The evening’s second half began with an address from Dyer, postponed from the night’s opening and none the more welcome for its banality and irrelevance.  With relief, we turned to Locatelli’s E flat Major Concerto Grosso with the suggestive nickname of Il pianto d’Arianna: six movements, including a multi-partite first one, all tracing the various emotional moods of the Cretan princess left behind on Naxos by her innately careless/ thoughtless lover Theseus.  The composer covers a lot of territory, the most moving section a non-vibrato grave at the work’s heart which eschews the soloist’s services.  You could find fault with several over-pregnant pauses that peppered the concluding largo but Sinkovsky brought into play some moving, soft melismatic lyricism during the earlier movements, enough to raise admiration for his powers of judgement and articulation.

The slight Locatelli Introduction proved to be a lot of fuss over very little, Dyer indulging in a welter of attention-grabbing jumping up and down from his harpsichord for furious direction of the bleedingly obvious across three movements of frippery living up to its titular description, the best part of the construct a central trio for violin, viola and cello.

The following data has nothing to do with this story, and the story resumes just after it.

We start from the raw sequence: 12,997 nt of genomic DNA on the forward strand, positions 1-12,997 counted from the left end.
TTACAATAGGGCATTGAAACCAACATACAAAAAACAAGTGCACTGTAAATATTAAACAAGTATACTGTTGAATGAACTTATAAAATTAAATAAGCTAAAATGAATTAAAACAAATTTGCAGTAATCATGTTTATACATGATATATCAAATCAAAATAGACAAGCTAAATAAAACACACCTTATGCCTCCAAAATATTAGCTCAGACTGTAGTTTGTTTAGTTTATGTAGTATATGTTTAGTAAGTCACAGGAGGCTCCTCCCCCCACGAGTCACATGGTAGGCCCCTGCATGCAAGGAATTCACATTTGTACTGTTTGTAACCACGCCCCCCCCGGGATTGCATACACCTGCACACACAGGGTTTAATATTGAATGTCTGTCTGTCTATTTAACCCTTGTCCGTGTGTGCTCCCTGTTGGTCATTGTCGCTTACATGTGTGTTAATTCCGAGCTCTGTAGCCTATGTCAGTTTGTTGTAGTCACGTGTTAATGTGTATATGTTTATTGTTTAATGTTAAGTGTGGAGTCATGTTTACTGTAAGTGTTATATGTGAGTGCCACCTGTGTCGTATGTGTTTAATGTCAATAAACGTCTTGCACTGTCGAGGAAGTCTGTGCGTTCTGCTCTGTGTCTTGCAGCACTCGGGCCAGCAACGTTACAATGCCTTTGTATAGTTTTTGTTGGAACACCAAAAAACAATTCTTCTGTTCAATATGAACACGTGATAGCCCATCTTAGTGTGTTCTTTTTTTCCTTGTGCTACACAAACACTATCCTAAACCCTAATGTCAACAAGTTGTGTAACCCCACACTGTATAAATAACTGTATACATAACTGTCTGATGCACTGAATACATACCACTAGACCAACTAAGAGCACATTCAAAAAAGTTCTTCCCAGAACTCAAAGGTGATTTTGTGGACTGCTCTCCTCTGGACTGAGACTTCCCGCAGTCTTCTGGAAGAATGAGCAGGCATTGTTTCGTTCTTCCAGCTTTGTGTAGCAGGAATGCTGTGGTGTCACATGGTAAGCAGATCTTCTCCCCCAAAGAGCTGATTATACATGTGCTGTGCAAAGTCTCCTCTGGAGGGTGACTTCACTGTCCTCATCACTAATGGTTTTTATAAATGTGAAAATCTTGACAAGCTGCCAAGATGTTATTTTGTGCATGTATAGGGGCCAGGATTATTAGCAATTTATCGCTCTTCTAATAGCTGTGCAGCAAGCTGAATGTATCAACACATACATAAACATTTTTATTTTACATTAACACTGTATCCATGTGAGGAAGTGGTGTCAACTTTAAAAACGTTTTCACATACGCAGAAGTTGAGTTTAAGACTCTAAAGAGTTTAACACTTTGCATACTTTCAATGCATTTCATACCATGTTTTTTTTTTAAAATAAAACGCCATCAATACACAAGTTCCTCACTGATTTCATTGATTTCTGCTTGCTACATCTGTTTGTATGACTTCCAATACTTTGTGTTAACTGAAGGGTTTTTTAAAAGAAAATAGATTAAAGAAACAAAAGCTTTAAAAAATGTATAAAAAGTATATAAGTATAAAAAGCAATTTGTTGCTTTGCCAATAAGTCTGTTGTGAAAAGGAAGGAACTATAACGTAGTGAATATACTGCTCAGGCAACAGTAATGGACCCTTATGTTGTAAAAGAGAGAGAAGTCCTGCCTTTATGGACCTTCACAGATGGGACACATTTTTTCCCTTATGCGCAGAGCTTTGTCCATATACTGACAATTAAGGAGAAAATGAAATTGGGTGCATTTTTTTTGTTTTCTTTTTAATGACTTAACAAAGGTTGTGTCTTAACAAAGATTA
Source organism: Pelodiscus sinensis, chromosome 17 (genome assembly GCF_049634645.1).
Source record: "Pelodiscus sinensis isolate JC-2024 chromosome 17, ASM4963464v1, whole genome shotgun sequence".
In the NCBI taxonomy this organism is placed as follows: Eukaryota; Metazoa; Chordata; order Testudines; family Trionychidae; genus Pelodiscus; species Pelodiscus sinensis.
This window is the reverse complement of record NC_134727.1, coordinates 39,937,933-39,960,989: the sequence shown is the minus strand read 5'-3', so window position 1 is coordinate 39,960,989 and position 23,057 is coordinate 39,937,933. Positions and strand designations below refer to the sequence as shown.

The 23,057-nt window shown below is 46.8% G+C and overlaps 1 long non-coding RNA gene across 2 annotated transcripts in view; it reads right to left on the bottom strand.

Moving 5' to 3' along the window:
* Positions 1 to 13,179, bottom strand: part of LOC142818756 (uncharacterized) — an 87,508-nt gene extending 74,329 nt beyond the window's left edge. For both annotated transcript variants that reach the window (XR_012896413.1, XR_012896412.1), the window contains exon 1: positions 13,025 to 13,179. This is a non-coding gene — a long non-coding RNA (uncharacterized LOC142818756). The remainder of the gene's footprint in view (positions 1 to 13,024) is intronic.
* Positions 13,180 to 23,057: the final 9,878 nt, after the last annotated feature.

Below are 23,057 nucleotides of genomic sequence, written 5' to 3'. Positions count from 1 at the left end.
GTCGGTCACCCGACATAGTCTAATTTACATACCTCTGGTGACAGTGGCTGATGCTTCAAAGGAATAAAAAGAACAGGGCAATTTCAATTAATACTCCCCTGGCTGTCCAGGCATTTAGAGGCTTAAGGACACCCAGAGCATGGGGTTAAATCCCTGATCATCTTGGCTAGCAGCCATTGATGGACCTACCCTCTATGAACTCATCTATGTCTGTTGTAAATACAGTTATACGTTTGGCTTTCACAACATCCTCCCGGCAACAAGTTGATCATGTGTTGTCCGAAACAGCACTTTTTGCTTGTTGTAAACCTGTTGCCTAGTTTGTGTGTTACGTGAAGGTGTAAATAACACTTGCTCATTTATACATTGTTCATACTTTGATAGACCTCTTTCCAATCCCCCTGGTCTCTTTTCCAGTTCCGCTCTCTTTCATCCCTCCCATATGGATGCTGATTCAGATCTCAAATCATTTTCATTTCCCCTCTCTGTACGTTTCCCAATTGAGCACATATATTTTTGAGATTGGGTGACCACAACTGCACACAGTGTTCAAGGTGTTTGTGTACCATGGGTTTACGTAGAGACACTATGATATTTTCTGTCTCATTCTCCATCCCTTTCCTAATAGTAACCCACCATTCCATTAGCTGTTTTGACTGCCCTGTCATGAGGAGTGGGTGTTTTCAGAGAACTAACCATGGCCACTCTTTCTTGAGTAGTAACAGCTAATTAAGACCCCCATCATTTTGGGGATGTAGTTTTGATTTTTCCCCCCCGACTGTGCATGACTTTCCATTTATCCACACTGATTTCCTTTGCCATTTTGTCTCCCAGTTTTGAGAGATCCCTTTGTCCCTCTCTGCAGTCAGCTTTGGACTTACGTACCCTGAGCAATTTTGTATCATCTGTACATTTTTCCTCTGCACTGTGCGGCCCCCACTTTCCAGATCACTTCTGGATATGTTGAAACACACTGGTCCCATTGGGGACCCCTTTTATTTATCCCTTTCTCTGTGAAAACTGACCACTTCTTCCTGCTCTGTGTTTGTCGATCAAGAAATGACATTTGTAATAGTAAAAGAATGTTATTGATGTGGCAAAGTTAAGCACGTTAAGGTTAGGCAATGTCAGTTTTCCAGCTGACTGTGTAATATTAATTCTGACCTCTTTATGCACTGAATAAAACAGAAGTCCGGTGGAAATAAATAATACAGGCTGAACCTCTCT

To conclude, Sinkovsky led Vivaldi’s Il favorito Violin Concerto in E minor where the opening movement enjoyed a bit of retooling when the emphatic arpeggio main figure and its consequent development gave way to a sudden change in approach that slowed to unexpurgated languor so that Sinkovsky could give free exercise to the ornate solo decoration; understandable but rather jarring given the movement’s structural context. Using the upper strings only, Vivaldi constructed an elegant central andante without theatrics but a captivating sequence of effects to display the soloust’s flexibility and pitching precision – right up Sinkovsky’s artistic alley.

The Russian-born violinist is a highly talented musician, expert in this music and technically assured in his execution of it.  For all that, his performance personality is some shades less flamboyant than you’d expect.  Of course, he can handle the rapid-fire ornamentation and seamless bars of vaulting passage work that much of this night’s music contained.   Yet he’s not a performer who shows at his best in flamboyant gestures or casting aside caution.  I’d like to hear him again (which is more than I can say of most performers)  but in a different context; possibly in a smaller ensemble and playing trio sonatas rather than concertos.

Nevertheless, the Brisbane audience should have been gratified by most of this evening’s performances and the ABO’s unfailingly enthusiastic commitment to their work.